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View Full Version : DISTANCES!!!! ughhh



ObiliviousJumper87
Nov. 24, 2001, 09:11 PM
I can tell when a good distance is coming and i tell also tell when a horrendous distance is coming. I have a horse who will save you from any distance but will let you know, hey man that wasnt fun and will pop over it funny and contort his body in every which way lol. I have done plenty of grids and gymnastics. i have finally moved up to 3'9 - 4' and these chip ins are goin gto kill us if they happen. My question in :

~How do I fix a bad distance when I see it coming.

B/c in a jumper show it will be a techinicle fault if i circle or cross my path. should i just gun it <scarey> or collect or what? as of now i am just circling and going deep into the corners and geting a good approach and roo figures it out. i need to find a way that i can cut off about 4 strides and not totally in the corner. i usually press him forward at the last two strides to make up and it sometimes works. jumping my dogs <lol> i have kinda figured out that if i got fast <but collected at the same time lol> i rarely will chip in but if i choke and go slow i will mostly chip in, UGH!! help!

Due to budget cuts, the light at the end of the tunnel has been cut off, sorry folks!!
~*Proud co-owner of CorLin Productions*~

ObiliviousJumper87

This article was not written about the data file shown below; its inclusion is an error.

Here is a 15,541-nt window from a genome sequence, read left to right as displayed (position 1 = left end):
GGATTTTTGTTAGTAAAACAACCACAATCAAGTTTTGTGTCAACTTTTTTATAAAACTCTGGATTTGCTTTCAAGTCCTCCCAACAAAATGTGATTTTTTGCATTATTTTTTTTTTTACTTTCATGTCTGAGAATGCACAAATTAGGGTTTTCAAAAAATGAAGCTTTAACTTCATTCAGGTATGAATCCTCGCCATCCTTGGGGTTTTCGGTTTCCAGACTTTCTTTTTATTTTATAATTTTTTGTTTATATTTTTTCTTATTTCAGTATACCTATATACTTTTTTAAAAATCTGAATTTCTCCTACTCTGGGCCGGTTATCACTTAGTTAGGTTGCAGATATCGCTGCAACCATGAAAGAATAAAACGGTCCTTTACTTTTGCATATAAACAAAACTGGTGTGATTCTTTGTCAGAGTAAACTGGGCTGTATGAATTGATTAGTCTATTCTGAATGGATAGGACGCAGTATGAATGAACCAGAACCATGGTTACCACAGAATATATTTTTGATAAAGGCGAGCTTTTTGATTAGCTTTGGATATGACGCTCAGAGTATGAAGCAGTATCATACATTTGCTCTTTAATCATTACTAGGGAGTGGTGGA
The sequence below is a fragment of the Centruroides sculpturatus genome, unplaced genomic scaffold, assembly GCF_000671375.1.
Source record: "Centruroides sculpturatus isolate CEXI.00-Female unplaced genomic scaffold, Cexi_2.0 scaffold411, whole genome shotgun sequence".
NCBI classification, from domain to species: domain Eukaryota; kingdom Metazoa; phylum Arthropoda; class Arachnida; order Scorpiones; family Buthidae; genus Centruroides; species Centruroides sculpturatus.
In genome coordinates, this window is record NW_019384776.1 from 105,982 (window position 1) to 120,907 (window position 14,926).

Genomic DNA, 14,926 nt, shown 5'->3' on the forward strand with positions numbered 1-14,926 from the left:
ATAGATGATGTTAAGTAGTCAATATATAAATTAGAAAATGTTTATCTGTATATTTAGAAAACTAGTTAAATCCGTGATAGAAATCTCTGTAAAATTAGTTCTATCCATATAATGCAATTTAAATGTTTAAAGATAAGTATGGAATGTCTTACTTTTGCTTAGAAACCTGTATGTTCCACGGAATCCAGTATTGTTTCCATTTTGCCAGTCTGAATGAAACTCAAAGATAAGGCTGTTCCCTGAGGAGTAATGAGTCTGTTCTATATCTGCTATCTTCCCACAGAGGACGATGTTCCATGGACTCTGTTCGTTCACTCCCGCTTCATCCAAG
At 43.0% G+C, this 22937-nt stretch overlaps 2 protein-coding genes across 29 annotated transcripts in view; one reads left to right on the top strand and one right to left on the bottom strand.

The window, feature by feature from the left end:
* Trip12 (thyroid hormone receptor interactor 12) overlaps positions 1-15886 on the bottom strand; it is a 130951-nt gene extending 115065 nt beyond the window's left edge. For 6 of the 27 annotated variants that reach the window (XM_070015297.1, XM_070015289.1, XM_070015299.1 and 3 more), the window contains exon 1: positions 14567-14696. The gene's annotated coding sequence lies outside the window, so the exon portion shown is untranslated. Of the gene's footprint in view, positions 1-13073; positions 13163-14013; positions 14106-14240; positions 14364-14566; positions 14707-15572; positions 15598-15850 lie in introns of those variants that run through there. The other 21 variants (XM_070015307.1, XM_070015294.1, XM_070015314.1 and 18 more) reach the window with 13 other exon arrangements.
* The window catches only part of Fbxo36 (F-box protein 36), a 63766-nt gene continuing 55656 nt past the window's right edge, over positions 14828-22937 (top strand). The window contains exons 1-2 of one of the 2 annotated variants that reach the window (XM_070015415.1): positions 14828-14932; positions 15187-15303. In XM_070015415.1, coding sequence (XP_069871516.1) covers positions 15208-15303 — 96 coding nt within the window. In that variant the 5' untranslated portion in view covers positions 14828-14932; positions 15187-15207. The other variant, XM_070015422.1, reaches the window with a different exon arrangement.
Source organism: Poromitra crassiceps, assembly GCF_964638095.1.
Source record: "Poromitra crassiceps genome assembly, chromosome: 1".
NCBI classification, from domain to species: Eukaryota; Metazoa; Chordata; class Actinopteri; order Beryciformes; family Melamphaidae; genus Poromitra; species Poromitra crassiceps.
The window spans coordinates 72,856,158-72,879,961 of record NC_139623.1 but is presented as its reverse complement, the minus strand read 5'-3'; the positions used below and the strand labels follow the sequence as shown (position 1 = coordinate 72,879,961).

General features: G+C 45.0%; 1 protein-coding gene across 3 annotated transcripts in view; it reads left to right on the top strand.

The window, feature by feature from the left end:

Nov. 24, 2001, 09:11 PM
I can tell when a good distance is coming and i tell also tell when a horrendous distance is coming. I have a horse who will save you from any distance but will let you know, hey man that wasnt fun and will pop over it funny and contort his body in every which way lol. I have done plenty of grids and gymnastics. i have finally moved up to 3'9 - 4' and these chip ins are goin gto kill us if they happen. My question in :

~How do I fix a bad distance when I see it coming.

B/c in a jumper show it will be a techinicle fault if i circle or cross my path. should i just gun it <scarey> or collect or what? as of now i am just circling and going deep into the corners and geting a good approach and roo figures it out. i need to find a way that i can cut off about 4 strides and not totally in the corner. i usually press him forward at the last two strides to make up and it sometimes works. jumping my dogs <lol> i have kinda figured out that if i got fast <but collected at the same time lol> i rarely will chip in but if i choke and go slow i will mostly chip in, UGH!! help!

Due to budget cuts, the light at the end of the tunnel has been cut off, sorry folks!!
~*Proud co-owner of CorLin Productions*~

Kachoo
Nov. 24, 2001, 10:19 PM
Let me tell you - the ability to identify the distance coming up but at the same time to have no clue what to do about it if it's not ideal has been a special talent of mine for years /infopop/emoticons/icon_smile.gif. I coped with it pretty well at the 4' level, but when I moved up to the 4'3"s late this year, let me tell you - things weren't pretty. My trainer, bless his persistent little heart, lectured me again and again on technique and what I should do, swearing on his eternal soul that eventually, out of necessity, I would learn how. We practiced and practiced, and I tried one thing after another, and not too long ago, out of necessity, I learned how. The worst part of all? The techniques he described in the first place were exactly what I had to do. I'll try and describe them here for you.